“The Second Day of Creation” is a little-known piece by 19th century poet and missionary Thomas Whytehead, that deserves far greater popularity than it currently enjoys.
“And God said, Let there be a firmament in the midst of the waters, and let it divide the waters from the waters. And God made the firmament, and divided the waters which were under the firmament from the waters which were above the firmament: and it was so. And God called the firmament Heaven. And the evening and the morning were the second day.” (Genesis 1:6-8)
These three verses form the framework of Whytehead’s masterful meditation on the firmament of the heavens—a poem that combines vivid imagery with skillful symbolism in a thought-provoking study of one of the most familiar objects in our world.
SAW Publishing’s FREE Monthly Downloads
As we have already mentioned in previous posts, for the calendar year of 2020 SAW Publishing is planning to offer FREE monthly downloads showcasing good and great literature from the authors of past generations. It may be worth clarifying that while the short stories in this series are for the most part geared towards child/family reading, the poems are in general more on a level with high school scholars or general students of poetry.
In evaluating the poems offered in these downloads, we will be using our good and great poetry grading worksheet. This tool was developed by SAW Publishing to facilitate simple, consistent, percentage-based grading of a wide range of poems and poetry assignments. A download of our grading of “The Second Day of Creation” is available at the bottom of this post.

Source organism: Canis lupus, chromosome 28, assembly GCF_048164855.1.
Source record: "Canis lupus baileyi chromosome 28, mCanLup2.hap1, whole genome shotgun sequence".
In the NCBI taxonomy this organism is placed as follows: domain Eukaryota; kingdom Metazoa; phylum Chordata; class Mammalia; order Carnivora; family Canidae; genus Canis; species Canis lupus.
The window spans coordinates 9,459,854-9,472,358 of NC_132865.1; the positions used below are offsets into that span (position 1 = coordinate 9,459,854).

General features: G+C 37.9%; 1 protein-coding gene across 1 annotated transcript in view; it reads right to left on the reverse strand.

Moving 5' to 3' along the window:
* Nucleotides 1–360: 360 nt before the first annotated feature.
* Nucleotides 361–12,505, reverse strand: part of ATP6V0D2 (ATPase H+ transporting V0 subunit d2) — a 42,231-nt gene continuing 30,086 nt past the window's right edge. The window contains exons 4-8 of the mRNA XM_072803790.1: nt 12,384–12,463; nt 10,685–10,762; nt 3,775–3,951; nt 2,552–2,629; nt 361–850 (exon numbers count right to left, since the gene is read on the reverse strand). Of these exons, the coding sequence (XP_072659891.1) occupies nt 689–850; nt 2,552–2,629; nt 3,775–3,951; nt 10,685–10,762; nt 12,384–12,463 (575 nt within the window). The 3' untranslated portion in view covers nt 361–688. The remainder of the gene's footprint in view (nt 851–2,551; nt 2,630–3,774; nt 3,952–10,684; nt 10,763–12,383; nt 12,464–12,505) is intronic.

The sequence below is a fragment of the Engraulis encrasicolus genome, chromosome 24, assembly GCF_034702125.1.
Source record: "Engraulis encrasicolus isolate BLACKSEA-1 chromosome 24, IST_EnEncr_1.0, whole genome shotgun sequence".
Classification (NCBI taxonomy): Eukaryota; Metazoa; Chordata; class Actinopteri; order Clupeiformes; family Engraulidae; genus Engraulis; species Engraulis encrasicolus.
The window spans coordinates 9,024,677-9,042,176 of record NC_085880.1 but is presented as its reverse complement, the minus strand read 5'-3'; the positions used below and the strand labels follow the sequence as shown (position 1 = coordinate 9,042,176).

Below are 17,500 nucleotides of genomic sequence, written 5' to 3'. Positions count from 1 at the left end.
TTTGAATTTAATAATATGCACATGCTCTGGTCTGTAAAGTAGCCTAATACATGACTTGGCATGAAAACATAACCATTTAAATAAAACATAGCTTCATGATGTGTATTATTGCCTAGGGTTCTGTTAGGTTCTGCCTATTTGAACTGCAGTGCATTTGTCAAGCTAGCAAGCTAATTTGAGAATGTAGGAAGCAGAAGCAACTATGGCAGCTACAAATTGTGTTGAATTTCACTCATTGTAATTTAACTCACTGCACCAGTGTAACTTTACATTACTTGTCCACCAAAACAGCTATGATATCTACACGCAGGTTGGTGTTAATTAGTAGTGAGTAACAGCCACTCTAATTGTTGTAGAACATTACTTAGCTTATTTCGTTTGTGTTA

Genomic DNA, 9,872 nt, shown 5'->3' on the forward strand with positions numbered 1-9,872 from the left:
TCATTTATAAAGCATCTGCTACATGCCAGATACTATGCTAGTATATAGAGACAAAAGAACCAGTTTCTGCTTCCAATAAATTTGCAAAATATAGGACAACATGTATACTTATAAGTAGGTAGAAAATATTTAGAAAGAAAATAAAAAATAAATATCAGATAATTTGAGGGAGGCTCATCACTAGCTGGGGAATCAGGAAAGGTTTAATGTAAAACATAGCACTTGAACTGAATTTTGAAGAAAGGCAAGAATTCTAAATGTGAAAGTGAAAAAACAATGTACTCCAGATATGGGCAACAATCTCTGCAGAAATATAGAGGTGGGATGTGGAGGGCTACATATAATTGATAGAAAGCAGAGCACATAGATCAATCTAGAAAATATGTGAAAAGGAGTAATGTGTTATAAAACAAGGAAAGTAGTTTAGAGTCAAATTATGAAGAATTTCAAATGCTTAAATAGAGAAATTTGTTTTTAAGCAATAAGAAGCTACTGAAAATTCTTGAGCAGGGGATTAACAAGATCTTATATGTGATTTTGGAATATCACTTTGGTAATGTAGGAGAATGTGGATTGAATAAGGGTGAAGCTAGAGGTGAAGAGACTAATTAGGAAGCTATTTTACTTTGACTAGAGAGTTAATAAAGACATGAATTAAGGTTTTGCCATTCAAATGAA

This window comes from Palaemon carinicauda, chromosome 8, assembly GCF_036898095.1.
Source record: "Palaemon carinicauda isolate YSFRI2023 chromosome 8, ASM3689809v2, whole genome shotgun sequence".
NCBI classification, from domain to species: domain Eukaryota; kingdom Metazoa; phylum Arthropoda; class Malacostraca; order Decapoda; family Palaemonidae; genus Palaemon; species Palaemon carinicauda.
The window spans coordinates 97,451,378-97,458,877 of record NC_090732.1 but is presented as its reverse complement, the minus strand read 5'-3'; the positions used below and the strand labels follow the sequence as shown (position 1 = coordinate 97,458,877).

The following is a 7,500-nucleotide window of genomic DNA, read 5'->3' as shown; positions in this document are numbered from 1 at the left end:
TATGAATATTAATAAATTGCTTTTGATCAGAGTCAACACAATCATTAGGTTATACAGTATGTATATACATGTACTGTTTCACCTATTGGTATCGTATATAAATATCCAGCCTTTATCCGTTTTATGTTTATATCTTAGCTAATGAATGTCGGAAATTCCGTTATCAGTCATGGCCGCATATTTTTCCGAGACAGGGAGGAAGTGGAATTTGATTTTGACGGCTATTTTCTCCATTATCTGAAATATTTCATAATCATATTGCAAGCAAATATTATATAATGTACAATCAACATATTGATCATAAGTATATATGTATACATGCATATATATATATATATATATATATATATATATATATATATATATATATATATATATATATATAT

We’ll also be following our standard literature model by highlighting a few good and great characteristics that stand out in this poem.
In looking at the spiritual goodness of “The Second Day of Creation” I am most drawn towards its expression of the glory and majesty of God. While the poet has titled the work “The Second Day of Creation” it might with equal truth be described as “The Creator of the Second Day.”
Arm of the Lord!
Whose glory the silent skies record
Where stands Thy name
In scrolls of flame
On the firmament’s high-shadowing frame.
This stanza captures the spirit of the whole poem. In describing WHAT was created on the second day, Thomas Whytehead does not for a moment lose sight of WHO created it.
When it comes to literary greatness “The Second Day of Creation” presents an excellent example of original thoughts, and an outstanding example of clothing those thoughts in original language. Consider the following description of the sky:
I gaze aloof
On the tissued roof,
Where time and space are the warp and woof,
Which the King of kings
As a curtain flings,
O’er the dreadfulness of eternal things.
How many of us could have conceived that word-picture? And Thomas Whytehead has not only drawn the image, he has drawn it in language that flows effortlessly—adding an almost imperceptible, but nonetheless real, effect to the impression of infinity and the careless force of the word “fling.”
“The Second Day of Creation:” A FREE Download
“The Second Day of Creation” was written as part of an intended series on the entire creation week. Whytehead completed six of the seven poems (days two through seven) before his death on the New Zealand mission field in the spring of 1843. He was only 28 years old, but he left behind him a legacy of English poetry that would continue to live and speak to the glory of the Creator he loved.
May “The Second Day of Creation” speak to your heart, and lift your soul to the adoration of our Almighty Maker.
For more information on our Good and Great Poetry Grading System, click here.
If you are looking for more samples of good and great poems see our previous post:
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